The alarming message about the transmission of COVID-19 reached Twitter audiences on Sunday.
“The debate over whether the airborne transmission route occurs is over. Many of us have claimed its relevance from very early in this pandemic. It was real then. It is real now. Period.”
The message was posted by Dr. Richard L. Corsi , dean of Maseeh College of Engineering and Computer Science at Portland State University, and one of 239 scientists from around the globe appealing to the World Health Organization and other national health bodies to formally recognize the potential for the airborne spread of COVID-19.
In a commentary published Monday in the journal of Clinical Infectious Diseases , the international group of scientists warn there is a every reason to expect that, like other coronaviruses, SARS-CoV-2 can be spread via microscopic repository droplets small enough to remain aloft in the air and capable of travelling the space of a room.
Most public health bodies, including the WHO, don’t recognize airborne transmission of COVID-19, except for certain aerosol-generating medical procedures. Instead, the messaging is that COVID-19 is spread primarily by close contact and larger respiratory droplets spewed out when people sneeze or cough, and that these liquid droplets typically spread only one or two metres before dropping to the ground.
However, as the Post’s Tom Blackwell reported in April on evidence air conditioning is helping COVID-19′ s spread, scientists have argued that as droplets from an infected person start to evaporate, the resulting smaller particles can indeed become airborne.
“Hand-washing and social-distancing are appropriate, but in our view, insufficient to provide protection from virus-carrying respiratory microdroplets released into the air by infected people,” the scientists wrote in Clinical Infectious Diseases .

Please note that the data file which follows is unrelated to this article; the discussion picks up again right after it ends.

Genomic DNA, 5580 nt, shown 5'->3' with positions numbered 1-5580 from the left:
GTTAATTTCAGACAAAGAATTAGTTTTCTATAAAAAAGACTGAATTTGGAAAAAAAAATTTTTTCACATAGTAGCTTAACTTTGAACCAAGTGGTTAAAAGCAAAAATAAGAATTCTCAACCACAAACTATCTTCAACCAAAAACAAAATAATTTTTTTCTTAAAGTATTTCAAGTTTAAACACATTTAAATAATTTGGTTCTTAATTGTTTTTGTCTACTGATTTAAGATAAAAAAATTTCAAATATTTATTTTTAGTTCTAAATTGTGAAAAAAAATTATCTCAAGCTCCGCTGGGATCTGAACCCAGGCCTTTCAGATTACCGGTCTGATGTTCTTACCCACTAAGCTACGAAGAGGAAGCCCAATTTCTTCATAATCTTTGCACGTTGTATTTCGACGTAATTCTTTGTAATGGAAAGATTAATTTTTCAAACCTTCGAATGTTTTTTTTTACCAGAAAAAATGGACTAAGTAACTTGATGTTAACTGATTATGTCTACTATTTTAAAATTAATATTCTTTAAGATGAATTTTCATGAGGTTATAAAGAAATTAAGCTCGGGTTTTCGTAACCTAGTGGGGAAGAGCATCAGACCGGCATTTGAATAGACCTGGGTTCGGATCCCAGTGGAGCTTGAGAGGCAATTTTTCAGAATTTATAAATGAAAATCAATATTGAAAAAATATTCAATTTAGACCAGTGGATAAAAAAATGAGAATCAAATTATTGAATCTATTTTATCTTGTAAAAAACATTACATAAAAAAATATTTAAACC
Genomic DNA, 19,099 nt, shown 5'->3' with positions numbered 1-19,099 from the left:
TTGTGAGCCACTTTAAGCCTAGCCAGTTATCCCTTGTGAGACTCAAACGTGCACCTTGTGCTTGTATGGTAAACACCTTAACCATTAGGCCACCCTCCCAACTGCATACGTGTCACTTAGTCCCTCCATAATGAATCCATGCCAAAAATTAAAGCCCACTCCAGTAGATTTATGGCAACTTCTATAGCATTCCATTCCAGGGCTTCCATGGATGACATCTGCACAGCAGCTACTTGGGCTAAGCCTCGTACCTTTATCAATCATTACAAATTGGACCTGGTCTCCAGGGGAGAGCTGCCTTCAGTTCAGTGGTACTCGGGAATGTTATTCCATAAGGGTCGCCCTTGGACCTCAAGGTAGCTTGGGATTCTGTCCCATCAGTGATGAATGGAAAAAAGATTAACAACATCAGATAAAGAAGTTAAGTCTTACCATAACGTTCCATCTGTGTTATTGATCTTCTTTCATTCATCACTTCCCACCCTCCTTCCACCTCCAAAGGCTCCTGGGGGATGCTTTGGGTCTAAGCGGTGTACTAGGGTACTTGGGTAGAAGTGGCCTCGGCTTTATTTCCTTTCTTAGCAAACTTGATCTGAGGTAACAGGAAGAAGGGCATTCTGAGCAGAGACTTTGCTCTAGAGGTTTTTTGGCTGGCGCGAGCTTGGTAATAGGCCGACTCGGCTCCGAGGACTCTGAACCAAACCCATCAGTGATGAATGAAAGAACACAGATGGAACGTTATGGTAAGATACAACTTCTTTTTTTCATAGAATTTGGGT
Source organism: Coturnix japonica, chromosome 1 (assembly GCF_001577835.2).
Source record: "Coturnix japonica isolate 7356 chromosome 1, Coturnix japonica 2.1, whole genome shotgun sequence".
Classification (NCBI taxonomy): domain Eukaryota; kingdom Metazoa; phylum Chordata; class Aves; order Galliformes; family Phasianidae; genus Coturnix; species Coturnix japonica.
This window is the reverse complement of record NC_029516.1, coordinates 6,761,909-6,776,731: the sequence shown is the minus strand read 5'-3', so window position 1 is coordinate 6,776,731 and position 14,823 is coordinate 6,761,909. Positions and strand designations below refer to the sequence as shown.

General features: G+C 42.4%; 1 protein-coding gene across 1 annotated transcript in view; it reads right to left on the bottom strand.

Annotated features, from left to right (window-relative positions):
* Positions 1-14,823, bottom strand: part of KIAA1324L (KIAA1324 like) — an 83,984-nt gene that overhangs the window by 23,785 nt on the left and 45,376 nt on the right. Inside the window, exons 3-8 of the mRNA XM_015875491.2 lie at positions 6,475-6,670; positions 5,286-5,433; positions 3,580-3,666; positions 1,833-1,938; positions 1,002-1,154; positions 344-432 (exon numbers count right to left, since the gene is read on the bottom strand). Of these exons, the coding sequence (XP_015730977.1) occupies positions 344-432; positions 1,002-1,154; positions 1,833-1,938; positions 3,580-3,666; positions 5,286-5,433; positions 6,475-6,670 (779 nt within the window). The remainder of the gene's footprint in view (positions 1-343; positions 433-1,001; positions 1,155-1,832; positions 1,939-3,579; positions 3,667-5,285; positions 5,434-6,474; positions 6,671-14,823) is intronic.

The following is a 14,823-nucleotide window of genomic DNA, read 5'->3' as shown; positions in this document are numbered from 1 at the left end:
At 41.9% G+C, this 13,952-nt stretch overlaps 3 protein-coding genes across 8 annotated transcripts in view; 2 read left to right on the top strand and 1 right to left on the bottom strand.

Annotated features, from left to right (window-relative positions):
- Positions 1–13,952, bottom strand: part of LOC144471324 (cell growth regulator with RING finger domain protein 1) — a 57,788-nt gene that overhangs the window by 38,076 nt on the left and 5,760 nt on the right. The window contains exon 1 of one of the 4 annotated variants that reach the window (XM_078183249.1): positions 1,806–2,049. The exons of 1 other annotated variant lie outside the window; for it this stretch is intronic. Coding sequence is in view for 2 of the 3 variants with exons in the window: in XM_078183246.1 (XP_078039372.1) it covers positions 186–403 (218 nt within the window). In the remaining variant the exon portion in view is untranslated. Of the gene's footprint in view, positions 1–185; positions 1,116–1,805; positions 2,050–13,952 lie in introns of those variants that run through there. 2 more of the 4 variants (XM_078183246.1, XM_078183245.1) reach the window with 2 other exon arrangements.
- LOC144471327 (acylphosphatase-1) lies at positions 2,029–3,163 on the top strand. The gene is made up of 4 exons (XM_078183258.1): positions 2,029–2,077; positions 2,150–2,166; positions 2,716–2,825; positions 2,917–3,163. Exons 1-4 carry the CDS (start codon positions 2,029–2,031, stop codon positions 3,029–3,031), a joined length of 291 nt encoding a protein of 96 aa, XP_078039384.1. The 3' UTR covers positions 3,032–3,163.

It was real then. It is real now. Period
The problem is a matter of “heightened significance now, when countries are re-opening following lockdowns — bringing people back to workplaces and students back to schools, colleges and universities,” they said.
Airborne transmission of COVID-19 is not only a “real risk,” they added. It seems the only plausible explanation for several superspreading events, including an outbreak at a restaurant in the Chinese city of Guangzhou involving 10 people .
“All routes of transmission must be interrupted” until vaccines become available, they said. Measures to slow airborne transmission include sufficient and effective ventilation (more clean outdoor air, less recirculating air) in public buildings, workplaces, schools, hospitals and nursing homes; airborne infection controls like germicidal UV lights; and avoiding overcrowding, especially in public transport and public buildings.
“Simple things can make a big difference,” tweeted co-author Donald Milton, a professor of environmental health at the University of Maryland. “Wear masks whenever you are not at home, even simple homemade masks can have a major impact. Open windows. Don’t gather in large groups inside with singing and loud talking.”